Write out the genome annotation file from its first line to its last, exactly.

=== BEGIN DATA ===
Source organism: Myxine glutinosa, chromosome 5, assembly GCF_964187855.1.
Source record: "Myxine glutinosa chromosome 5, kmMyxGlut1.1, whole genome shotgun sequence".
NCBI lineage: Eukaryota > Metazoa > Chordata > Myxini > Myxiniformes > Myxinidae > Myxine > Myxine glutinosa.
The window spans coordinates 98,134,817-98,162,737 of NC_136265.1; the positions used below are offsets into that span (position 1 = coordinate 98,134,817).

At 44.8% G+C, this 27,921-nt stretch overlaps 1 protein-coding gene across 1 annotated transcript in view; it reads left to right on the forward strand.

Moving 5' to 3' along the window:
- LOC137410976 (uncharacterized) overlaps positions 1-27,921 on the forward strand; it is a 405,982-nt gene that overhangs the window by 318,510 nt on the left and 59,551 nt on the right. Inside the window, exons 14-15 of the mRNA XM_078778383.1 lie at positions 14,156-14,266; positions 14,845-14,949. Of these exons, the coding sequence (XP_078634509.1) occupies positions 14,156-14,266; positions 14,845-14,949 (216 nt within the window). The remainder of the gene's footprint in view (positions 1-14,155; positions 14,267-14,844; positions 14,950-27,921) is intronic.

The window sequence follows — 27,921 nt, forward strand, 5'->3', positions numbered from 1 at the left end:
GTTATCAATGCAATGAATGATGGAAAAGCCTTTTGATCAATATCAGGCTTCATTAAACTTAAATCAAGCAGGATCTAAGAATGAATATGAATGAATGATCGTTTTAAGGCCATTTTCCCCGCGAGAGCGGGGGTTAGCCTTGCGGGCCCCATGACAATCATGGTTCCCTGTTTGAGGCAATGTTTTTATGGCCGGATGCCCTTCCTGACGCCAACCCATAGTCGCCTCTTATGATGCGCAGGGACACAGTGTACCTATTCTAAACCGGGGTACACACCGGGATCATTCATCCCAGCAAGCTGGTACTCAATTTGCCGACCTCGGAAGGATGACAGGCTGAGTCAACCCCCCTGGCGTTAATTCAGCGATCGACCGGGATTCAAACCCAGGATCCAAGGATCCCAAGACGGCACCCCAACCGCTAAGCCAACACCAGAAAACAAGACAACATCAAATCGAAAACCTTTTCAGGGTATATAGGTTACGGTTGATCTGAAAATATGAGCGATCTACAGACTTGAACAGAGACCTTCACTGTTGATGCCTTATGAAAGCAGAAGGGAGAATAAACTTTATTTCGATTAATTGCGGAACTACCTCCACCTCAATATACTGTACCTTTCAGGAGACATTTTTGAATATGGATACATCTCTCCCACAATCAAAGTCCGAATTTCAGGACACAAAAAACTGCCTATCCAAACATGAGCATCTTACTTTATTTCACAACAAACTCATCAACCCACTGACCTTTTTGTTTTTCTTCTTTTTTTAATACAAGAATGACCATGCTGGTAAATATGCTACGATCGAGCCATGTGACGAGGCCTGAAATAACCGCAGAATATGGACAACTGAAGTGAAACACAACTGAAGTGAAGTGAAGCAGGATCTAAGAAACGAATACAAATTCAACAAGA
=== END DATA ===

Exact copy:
Source organism: Myxine glutinosa, chromosome 5, assembly GCF_964187855.1.
Source record: "Myxine glutinosa chromosome 5, kmMyxGlut1.1, whole genome shotgun sequence".
NCBI lineage: Eukaryota > Metazoa > Chordata > Myxini > Myxiniformes > Myxinidae > Myxine > Myxine glutinosa.
The window spans coordinates 98,134,817-98,162,737 of NC_136265.1; the positions used below are offsets into that span (position 1 = coordinate 98,134,817).

At 44.8% G+C, this 27,921-nt stretch overlaps 1 protein-coding gene across 1 annotated transcript in view; it reads left to right on the forward strand.

Moving 5' to 3' along the window:
- LOC137410976 (uncharacterized) overlaps positions 1-27,921 on the forward strand; it is a 405,982-nt gene that overhangs the window by 318,510 nt on the left and 59,551 nt on the right. Inside the window, exons 14-15 of the mRNA XM_078778383.1 lie at positions 14,156-14,266; positions 14,845-14,949. Of these exons, the coding sequence (XP_078634509.1) occupies positions 14,156-14,266; positions 14,845-14,949 (216 nt within the window). The remainder of the gene's footprint in view (positions 1-14,155; positions 14,267-14,844; positions 14,950-27,921) is intronic.

The window sequence follows — 27,921 nt, forward strand, 5'->3', positions numbered from 1 at the left end:
GTTATCAATGCAATGAATGATGGAAAAGCCTTTTGATCAATATCAGGCTTCATTAAACTTAAATCAAGCAGGATCTAAGAATGAATATGAATGAATGATCGTTTTAAGGCCATTTTCCCCGCGAGAGCGGGGGTTAGCCTTGCGGGCCCCATGACAATCATGGTTCCCTGTTTGAGGCAATGTTTTTATGGCCGGATGCCCTTCCTGACGCCAACCCATAGTCGCCTCTTATGATGCGCAGGGACACAGTGTACCTATTCTAAACCGGGGTACACACCGGGATCATTCATCCCAGCAAGCTGGTACTCAATTTGCCGACCTCGGAAGGATGACAGGCTGAGTCAACCCCCCTGGCGTTAATTCAGCGATCGACCGGGATTCAAACCCAGGATCCAAGGATCCCAAGACGGCACCCCAACCGCTAAGCCAACACCAGAAAACAAGACAACATCAAATCGAAAACCTTTTCAGGGTATATAGGTTACGGTTGATCTGAAAATATGAGCGATCTACAGACTTGAACAGAGACCTTCACTGTTGATGCCTTATGAAAGCAGAAGGGAGAATAAACTTTATTTCGATTAATTGCGGAACTACCTCCACCTCAATATACTGTACCTTTCAGGAGACATTTTTGAATATGGATACATCTCTCCCACAATCAAAGTCCGAATTTCAGGACACAAAAAACTGCCTATCCAAACATGAGCATCTTACTTTATTTCACAACAAACTCATCAACCCACTGACCTTTTTGTTTTTCTTCTTTTTTTAATACAAGAATGACCATGCTGGTAAATATGCTACGATCGAGCCATGTGACGAGGCCTGAAATAACCGCAGAATATGGACAACTGAAGTGAAACACAACTGAAGTGAAGTGAAGCAGGATCTAAGAAACGAATACAAATTCAACAAGA